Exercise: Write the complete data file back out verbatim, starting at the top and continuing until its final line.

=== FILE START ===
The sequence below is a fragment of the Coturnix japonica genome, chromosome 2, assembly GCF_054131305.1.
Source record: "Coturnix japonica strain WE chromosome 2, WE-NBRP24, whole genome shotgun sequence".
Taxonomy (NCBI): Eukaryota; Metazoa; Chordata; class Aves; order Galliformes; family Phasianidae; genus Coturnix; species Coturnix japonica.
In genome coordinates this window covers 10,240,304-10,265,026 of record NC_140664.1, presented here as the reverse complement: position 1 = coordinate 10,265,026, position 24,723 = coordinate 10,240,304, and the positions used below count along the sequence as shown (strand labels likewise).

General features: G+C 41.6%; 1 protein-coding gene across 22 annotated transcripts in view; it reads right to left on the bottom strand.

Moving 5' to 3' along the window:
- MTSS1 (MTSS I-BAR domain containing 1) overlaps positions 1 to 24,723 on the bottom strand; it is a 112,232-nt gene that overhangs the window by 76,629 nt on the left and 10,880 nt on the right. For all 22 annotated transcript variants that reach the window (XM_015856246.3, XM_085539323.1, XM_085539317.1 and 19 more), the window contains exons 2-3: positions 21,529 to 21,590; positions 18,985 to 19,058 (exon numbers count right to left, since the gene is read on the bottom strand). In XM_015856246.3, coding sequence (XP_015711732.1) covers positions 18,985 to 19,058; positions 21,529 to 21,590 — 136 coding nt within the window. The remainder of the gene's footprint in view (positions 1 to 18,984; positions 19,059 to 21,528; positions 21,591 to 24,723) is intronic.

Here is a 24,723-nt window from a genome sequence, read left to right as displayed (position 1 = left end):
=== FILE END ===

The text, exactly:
The sequence below is a fragment of the Coturnix japonica genome, chromosome 2, assembly GCF_054131305.1.
Source record: "Coturnix japonica strain WE chromosome 2, WE-NBRP24, whole genome shotgun sequence".
Taxonomy (NCBI): Eukaryota; Metazoa; Chordata; class Aves; order Galliformes; family Phasianidae; genus Coturnix; species Coturnix japonica.
In genome coordinates this window covers 10,240,304-10,265,026 of record NC_140664.1, presented here as the reverse complement: position 1 = coordinate 10,265,026, position 24,723 = coordinate 10,240,304, and the positions used below count along the sequence as shown (strand labels likewise).

General features: G+C 41.6%; 1 protein-coding gene across 22 annotated transcripts in view; it reads right to left on the bottom strand.

Moving 5' to 3' along the window:
- MTSS1 (MTSS I-BAR domain containing 1) overlaps positions 1 to 24,723 on the bottom strand; it is a 112,232-nt gene that overhangs the window by 76,629 nt on the left and 10,880 nt on the right. For all 22 annotated transcript variants that reach the window (XM_015856246.3, XM_085539323.1, XM_085539317.1 and 19 more), the window contains exons 2-3: positions 21,529 to 21,590; positions 18,985 to 19,058 (exon numbers count right to left, since the gene is read on the bottom strand). In XM_015856246.3, coding sequence (XP_015711732.1) covers positions 18,985 to 19,058; positions 21,529 to 21,590 — 136 coding nt within the window. The remainder of the gene's footprint in view (positions 1 to 18,984; positions 19,059 to 21,528; positions 21,591 to 24,723) is intronic.

Here is a 24,723-nt window from a genome sequence, read left to right as displayed (position 1 = left end):